• Get information on potential scams and how to avoid them.

Step 3: Learn What Happens if You Cannot Afford Repayments

In the third step, you’ll learn how to avoid federal student loans default. You’ll learn other options you can take to help you stay current. Also, you’ll:

  • Learn how forbearance and deferment works: You’ll understand what happens if you place your repayments on hold and, using a calculator, find out the amount of money it would cost if you choose either option.
  • Gather vital tips on how to stay on top of your loans: You learn all the tips to help make student loan payments on time and how to avoid defaulting.
  • Find more information about default or becoming delinquent on your federal student loans and the consequences of such actions.
  • Go over cancellation, forgiveness, and discharge programs. Find out if and how your debt can get erased from school-related discharges to Public Service Loan Forgiveness.
  • Learn where to find your records. Learn where your online records and other student information are kept. This comes in handy if you want to resolve a dispute.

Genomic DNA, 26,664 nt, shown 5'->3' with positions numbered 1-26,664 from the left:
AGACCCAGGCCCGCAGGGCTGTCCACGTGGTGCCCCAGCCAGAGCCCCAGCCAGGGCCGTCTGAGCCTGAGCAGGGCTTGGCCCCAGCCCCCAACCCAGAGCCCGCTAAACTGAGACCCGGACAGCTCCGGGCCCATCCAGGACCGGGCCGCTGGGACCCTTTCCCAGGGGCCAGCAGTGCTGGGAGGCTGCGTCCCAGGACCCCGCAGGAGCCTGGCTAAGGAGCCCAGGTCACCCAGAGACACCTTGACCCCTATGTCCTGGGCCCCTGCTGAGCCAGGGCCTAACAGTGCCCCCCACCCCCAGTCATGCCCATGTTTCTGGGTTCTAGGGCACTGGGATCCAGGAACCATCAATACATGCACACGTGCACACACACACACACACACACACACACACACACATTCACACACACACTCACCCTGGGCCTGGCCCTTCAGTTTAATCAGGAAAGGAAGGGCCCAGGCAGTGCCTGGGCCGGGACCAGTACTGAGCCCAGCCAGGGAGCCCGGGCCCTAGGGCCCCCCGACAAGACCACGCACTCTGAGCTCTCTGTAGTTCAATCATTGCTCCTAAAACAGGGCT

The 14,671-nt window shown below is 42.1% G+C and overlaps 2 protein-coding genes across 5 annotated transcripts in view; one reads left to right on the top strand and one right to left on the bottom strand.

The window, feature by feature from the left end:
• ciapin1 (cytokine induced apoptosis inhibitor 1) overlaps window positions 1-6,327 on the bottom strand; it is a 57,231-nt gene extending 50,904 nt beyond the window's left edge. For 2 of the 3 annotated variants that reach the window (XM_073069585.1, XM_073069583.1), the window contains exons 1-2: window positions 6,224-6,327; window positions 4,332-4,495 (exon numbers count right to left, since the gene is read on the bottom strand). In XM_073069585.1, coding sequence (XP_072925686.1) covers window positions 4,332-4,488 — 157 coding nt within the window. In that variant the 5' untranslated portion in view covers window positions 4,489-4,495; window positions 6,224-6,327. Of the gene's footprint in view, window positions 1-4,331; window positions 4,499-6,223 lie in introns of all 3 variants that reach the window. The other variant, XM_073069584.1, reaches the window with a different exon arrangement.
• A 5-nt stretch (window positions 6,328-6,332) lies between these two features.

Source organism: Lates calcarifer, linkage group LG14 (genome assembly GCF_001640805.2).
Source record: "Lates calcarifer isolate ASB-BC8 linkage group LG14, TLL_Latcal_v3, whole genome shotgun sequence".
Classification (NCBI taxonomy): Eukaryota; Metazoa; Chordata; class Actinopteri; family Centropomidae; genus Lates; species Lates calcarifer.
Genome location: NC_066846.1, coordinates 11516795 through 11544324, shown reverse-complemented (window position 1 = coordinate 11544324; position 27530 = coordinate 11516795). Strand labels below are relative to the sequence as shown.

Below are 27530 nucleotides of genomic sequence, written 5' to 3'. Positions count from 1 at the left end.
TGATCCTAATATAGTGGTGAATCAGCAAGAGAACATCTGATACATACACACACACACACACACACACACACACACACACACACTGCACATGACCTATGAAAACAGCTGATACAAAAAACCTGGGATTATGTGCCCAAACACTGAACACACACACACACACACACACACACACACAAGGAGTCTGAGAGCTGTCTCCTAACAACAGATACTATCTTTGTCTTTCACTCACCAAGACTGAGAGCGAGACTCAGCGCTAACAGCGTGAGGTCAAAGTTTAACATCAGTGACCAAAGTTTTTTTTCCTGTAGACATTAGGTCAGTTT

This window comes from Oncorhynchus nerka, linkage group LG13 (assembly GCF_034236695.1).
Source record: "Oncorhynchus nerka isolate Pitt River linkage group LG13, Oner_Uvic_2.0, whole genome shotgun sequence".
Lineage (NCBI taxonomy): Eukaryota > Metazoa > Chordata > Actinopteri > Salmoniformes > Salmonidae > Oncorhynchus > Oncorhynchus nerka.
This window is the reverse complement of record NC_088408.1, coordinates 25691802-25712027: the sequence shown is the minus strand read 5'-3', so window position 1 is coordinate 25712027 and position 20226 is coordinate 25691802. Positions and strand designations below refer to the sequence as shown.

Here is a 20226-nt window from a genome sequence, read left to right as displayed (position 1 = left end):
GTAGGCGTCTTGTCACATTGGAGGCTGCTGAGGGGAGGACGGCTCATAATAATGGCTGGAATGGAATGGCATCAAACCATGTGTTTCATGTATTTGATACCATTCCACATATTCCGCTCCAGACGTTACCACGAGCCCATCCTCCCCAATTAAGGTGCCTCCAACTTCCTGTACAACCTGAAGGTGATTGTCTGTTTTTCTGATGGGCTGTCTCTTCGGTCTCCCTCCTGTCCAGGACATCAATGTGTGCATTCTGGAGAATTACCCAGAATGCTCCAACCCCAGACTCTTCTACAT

• Understand everything about consolidation. Find out if debt consolidation is an ideal option to consider and where to learn more about it.

Step 4: Get a Personal Finances Primer

In this step, you’ll receive important information to help you handle your personal finances after graduating or leaving college. Therefore, you’ll:

  • Learn how taxes work: You’ll be required to fill a table with your expected income to calculate how much you’ll get after tax deductions. In addition, you’ll learn about credits and tax deductions for federal student loans.
  • Understand how to plan your finances: You’ll learn how to set “SMART” goals, understand different responsible savings and spending strategies.
  • Understand how credit scores work: Find what credit score means, how credit bureaus track your credit history, how to make your credit score solid, and how to prevent identity theft.
  • Learn how to borrow responsibly: Get the basics on when and how to use personal loans and credit cards prudently.